Well, I'm a bit confused about your Doctor here. It clearly states that if heart rate increases or blood pressure increases, you should come off the medication. It is also stated that if you are an anxious person, you should avoid this medication. Here's a list of SOME of the side effects...
Palpitations, tachycardia, elevation of blood pressure, sudden death, myocardial infarction. There have been isolated reports of cardiomyopathy associated with chronic amphetamine use, arrhythmia.
You have at least three of these side effects and I think I would be a bit concerned with the medication. It also states if you have any form of artery disease, to avoid this med, and you say you have a family history?
Surely from exercise and diet change you will feel natural benefits rather than using
Hi Ed. Thanks for your response.
I can tell that your feedback to my post came from your knowledge of heart issues and possibly experience (i did post in a heart forum after all) and not from experience with stimulant medication.
I haven't been able to find anything stating that a personal should discontinue use if heart-rate increases. Could you please share your link/source? Increased heart-rate is listed as a side-effect. This is what is listed in the official drug information which can be found at http://adderallxr.com :
"Stimulant medications cause a modest increase in average blood pressure (about
2-4 mmHg) and average heart rate (about 3-6 bpm), and individuals may have larger
increases. While the mean changes alone would not be expected to have short-term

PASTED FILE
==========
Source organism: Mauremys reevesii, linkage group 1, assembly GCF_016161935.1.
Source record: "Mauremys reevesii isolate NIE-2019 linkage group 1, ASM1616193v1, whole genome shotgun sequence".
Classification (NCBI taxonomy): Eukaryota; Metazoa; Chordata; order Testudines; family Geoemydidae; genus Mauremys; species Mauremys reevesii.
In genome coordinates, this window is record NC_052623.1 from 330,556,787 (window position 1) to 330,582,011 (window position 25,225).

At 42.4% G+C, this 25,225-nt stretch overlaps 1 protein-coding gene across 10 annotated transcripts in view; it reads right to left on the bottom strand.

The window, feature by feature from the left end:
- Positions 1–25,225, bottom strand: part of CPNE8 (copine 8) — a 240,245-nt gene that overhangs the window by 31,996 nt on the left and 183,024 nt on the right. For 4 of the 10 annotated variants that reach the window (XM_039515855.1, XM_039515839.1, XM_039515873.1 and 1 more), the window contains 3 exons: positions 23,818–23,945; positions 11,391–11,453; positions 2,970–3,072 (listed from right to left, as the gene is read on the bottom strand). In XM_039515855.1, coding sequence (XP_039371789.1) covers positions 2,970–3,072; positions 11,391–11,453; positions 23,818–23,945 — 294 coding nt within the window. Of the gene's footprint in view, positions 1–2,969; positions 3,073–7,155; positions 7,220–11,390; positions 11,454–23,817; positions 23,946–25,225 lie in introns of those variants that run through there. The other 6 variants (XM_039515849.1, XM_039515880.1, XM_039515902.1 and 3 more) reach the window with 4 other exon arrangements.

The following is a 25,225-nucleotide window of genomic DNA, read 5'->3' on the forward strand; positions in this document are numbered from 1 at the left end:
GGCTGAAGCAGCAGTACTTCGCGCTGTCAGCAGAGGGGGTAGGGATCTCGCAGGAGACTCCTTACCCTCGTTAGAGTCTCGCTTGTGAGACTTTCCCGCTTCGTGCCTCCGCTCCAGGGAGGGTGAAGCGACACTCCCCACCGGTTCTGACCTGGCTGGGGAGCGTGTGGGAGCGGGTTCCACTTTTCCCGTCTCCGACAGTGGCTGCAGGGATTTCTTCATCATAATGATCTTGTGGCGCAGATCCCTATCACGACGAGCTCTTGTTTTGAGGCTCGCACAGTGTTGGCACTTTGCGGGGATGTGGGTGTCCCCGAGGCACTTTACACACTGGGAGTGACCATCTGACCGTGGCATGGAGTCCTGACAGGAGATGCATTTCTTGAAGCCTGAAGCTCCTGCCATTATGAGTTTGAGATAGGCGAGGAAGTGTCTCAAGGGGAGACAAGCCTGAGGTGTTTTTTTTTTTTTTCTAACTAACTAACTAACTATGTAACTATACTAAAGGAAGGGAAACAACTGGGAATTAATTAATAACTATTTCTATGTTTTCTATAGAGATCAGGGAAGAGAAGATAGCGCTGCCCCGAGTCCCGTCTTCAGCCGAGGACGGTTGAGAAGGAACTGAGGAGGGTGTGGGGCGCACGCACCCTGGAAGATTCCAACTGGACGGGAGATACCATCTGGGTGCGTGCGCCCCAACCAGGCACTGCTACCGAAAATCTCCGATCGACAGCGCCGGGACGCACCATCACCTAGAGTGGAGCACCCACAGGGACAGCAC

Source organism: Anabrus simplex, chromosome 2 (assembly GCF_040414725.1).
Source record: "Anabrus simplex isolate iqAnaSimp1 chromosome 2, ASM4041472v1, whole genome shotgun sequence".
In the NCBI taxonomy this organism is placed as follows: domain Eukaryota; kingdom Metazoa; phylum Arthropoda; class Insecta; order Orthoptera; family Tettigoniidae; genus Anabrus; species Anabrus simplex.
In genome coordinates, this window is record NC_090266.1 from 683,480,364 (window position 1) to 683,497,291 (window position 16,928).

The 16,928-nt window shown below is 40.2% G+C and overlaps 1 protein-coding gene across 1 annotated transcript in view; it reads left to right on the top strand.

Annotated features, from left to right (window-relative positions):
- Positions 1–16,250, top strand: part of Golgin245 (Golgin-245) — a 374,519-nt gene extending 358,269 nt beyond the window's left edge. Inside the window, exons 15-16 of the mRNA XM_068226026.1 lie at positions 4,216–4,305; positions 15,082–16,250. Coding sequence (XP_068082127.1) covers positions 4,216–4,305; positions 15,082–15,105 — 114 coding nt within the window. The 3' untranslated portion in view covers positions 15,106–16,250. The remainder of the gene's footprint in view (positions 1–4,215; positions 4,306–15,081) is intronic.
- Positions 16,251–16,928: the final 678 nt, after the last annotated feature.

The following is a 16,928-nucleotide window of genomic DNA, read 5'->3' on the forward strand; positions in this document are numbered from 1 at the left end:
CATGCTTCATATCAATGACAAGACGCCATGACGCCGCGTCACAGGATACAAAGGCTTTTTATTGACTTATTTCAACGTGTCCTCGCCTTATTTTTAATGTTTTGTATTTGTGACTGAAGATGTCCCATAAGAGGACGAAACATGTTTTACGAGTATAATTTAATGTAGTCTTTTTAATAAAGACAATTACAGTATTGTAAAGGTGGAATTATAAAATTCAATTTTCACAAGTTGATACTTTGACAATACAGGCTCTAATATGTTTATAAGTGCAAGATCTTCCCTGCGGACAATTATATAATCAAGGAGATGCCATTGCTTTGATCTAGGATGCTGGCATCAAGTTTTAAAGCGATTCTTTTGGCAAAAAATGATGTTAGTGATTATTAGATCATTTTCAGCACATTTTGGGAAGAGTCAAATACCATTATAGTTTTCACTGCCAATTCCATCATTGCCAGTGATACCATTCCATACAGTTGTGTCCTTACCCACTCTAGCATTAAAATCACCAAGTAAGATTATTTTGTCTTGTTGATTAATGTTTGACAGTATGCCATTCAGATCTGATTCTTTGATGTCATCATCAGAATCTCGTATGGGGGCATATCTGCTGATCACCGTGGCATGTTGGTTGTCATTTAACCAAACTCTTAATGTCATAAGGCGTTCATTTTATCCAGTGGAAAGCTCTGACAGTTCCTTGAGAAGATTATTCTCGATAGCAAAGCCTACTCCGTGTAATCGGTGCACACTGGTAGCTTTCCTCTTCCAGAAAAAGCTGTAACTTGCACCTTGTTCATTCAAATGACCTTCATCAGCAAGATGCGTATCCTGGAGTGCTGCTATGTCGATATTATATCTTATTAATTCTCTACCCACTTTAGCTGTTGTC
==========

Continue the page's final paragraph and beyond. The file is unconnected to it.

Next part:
consequences, all patients should be monitored for larger changes in heart rate and
Also my Dr. checks my BP once per month and it has remained consistant (130/89). This was a concern for her at first so she monitored me every two weeks starting out but my BP has remained consistant. It's most likely higher due to "white coat syndrome." I monitor my BP daily at home as well. The only thing I feel I have to keep in check is my cholesterol. I don't know how long it takes cholesterol to increase but 3 weeks prior to my bloodtest I had been eating fast food A LOT (more than I usually do). 6 times a week maybe. I was traveling at the time. Would this cause a spike in cholesterol in 3 weeks? I'm confident I'll be in a low range as I continueing avoiding fastfood and making healthier food choices.
There is also nothing that says people with anxiety should avoid Adderall XR. It does seem like common sense: stimulants should make people w/ anxiety even more anxious but thats not the case in my situation. My anxiety is caused by ADD. Adderall gives me mental energy but it also calms me; I'm able to think clear and am less anxious overall. This effect is common, but not all people with ADD have anxiety.
As for your 3rd point I do not have artery disease. I may be predisposed to it; I can't argue with that but I do not have heart disease. I've been thoroughly checked twice. Once two years ago during a sleep study (which was done at the top ranked heart hospital in New Jersey) and once before my family doctor started me on Adderall (including and EKG).
I think you're right: I do hope to experience some benefits from exercise and diet change. Based on what you've said I think I can make an accurate assumption that ADD is not something you're very familiar with. Again, I know I posted in a heart forum but Adderall and other stimulant medications are very safe. Between 1999 & 2003 4 out of 1 million people taking adderall died.